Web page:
Jet Airways 2.0 Likely To Take Off By End-september: Ceo Sanjiv Kapoor


New Delhi: Jet Airways 2.0, under new promoters, hopes to start operations by the July-September quarter, the airline’s chief executive Sanjiv Kapoor told Mint on Friday. The airline also hopes to operate proving flights by the April end, using a leased Boeing 737 aircraft, Kapoor said, adding that he hoped to get the AOC (air operators certificate) revalidated by early May. Edited excerpts from the interview.

What is your fleet plan like?

Our fleet at least for the initial year or so will be leased. But, there’s sufficient availability of aircraft from lessors, both brand new and older ones. There are lots of aircraft that we can consider. We will decide what’s best for us given our needs, and cost benefits. I don’t want to give a precise number, but we know it’s important to reach a certain scale quickly as it is a very scale driven business. Of course, when we place an aircraft order, it will be for modern and fuel-efficient planes.

Will you be looking at a single fleet or a mixed fleet?

We are starting with domestic operations. So, it is safe to assume that we will start with a single fleet (aircraft).

Your tweets state that Jet Airways 2.0 will have a hybrid model. Can you elaborate?

There seems to be a lot of misunderstanding about the hybrid model. It doesn’t mean that it’s going to be no-frills. By hybrid, we mean a model that is not a traditional FSC model, which has outlived its usefulness. Pretty much all FSCs operate a hybrid model. We intend to have a product that is in time with current customers‘ needs and reflects changing customer preferences as well. Just having buy on board, or no meal is not the only definition of hybrid.

Have Jet Airways 2.0 resolved issues related to slots at Mumbai and Delhi airports?

I was not involved with the NCLT process. But, my assumption and hope are that we will get a fair set of slots as we grow.

Is this the right time for a new airline to enter the market?

The flippant answer is that the timing of the entry of an airline is like buying stocks. For every buyer of stocks, there are sellers, and people placing opposite bets. But, on a serious note, if investors, anybody who’s entering a market, is able to enter at a low, they can scale up in time for the high. Markets and businesses seem to be cyclical for various reasons. We hope that our timing works out in our favour.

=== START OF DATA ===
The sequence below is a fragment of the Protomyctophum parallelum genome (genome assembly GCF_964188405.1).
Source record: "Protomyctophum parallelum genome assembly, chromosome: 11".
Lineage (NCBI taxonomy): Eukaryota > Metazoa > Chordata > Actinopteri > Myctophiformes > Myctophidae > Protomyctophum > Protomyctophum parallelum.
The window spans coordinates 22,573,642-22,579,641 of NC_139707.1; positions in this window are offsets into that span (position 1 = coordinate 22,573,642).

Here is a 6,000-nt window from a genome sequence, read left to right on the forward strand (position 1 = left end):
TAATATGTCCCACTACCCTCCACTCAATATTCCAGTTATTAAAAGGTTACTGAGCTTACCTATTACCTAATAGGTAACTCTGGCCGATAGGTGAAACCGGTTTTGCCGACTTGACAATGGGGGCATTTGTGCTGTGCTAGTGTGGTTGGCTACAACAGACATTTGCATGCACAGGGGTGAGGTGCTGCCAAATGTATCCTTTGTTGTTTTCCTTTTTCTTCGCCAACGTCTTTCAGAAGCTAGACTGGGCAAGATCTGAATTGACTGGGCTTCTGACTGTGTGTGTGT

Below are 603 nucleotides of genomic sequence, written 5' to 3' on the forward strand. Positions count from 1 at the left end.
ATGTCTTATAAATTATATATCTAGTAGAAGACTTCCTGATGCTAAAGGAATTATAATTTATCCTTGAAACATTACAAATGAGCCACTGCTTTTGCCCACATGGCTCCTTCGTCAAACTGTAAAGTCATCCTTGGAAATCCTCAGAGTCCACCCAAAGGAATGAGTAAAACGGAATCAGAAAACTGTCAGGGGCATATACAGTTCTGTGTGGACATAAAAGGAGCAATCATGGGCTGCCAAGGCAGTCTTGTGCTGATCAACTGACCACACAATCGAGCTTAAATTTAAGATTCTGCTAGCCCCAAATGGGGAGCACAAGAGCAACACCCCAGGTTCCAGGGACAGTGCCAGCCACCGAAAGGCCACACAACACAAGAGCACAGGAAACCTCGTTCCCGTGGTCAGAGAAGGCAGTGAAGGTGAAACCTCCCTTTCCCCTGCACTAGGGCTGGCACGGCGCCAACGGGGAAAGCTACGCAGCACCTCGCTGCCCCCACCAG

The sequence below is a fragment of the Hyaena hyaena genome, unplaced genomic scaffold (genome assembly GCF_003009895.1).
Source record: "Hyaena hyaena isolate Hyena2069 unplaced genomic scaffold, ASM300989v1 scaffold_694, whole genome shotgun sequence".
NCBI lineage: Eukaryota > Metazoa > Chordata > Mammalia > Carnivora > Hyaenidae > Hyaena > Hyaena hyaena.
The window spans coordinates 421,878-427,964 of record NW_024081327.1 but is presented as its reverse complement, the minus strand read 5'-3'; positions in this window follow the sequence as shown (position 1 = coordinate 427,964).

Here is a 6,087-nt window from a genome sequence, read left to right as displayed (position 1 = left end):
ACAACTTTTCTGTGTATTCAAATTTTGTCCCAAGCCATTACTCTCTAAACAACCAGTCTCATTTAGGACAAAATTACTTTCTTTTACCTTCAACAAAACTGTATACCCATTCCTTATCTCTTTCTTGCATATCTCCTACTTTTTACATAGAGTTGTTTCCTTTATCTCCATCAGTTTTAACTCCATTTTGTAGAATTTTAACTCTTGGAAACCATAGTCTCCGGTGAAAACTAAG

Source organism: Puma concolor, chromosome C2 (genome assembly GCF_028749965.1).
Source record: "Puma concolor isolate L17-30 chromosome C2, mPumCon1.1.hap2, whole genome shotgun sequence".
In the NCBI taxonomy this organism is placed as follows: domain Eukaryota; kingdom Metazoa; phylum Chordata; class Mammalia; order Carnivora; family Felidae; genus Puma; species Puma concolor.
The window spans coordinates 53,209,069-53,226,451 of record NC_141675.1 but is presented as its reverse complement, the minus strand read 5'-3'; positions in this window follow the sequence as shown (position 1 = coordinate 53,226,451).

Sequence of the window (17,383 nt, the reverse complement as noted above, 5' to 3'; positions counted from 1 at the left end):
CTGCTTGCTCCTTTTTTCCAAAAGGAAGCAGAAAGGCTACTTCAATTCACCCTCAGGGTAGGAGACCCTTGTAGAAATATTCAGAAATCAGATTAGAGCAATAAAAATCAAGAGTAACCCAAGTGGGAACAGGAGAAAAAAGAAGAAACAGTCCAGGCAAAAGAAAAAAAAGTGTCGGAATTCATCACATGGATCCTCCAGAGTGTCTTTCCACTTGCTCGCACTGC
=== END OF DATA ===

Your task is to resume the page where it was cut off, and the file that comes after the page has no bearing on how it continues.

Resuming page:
How do you plan to keep your costs under control, something that Jet Airways was unable to do before being grounded in 2019?

While fuel costs are not in our control, other costs that can really determine competitive advantage or failure are the costs of the large contracts that we will enter. These are not only aircraft maintenance, and engine maintenance contracts but also other contracts like IT, ground handling, outside service provider contracts, call centre contracts, distribution costs, etc. Each one of these costs has to be controlled.

What about funding from the promoters?

We have significant funding from new promoters. There is a 60 million dollar liability (as part of the NCLT process) passed on to new promoters, which has been accounted for. Our promoters have committed $180 million of initial funding. Of this $120 million will be used to fund the airline, which is actually a pretty significant sum. And this doesn’t include SLB (proceeds from Sale and Leaseback of aircraft). We will have access to SLB cash flows over a period of time on top of the promoter funding. We also have assets of old Jet Airways that can be sold to generate funds.

What are your plans with the older planes of Jet Airways?

Much of the fleet that is left is wide-body aircraft, which we will not use anytime soon as we will restart as a domestic airline. There are a few narrow bodies left, which are old. So, it’s unlikely we will be using them.

What are your plans for international?

The regulations require us to fly 20 aircraft on domestic routes before applying for international flights. So, when we reach 20 aircraft, we intend to apply for international flights.

Are you bracing up for a fare war when you enter the market?

Price is a factor of demand and supply. We have plans and ideas which will allow us to differentiate ourselves from the competition and hopefully allow us to fly passengers.

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Divyansh Singh

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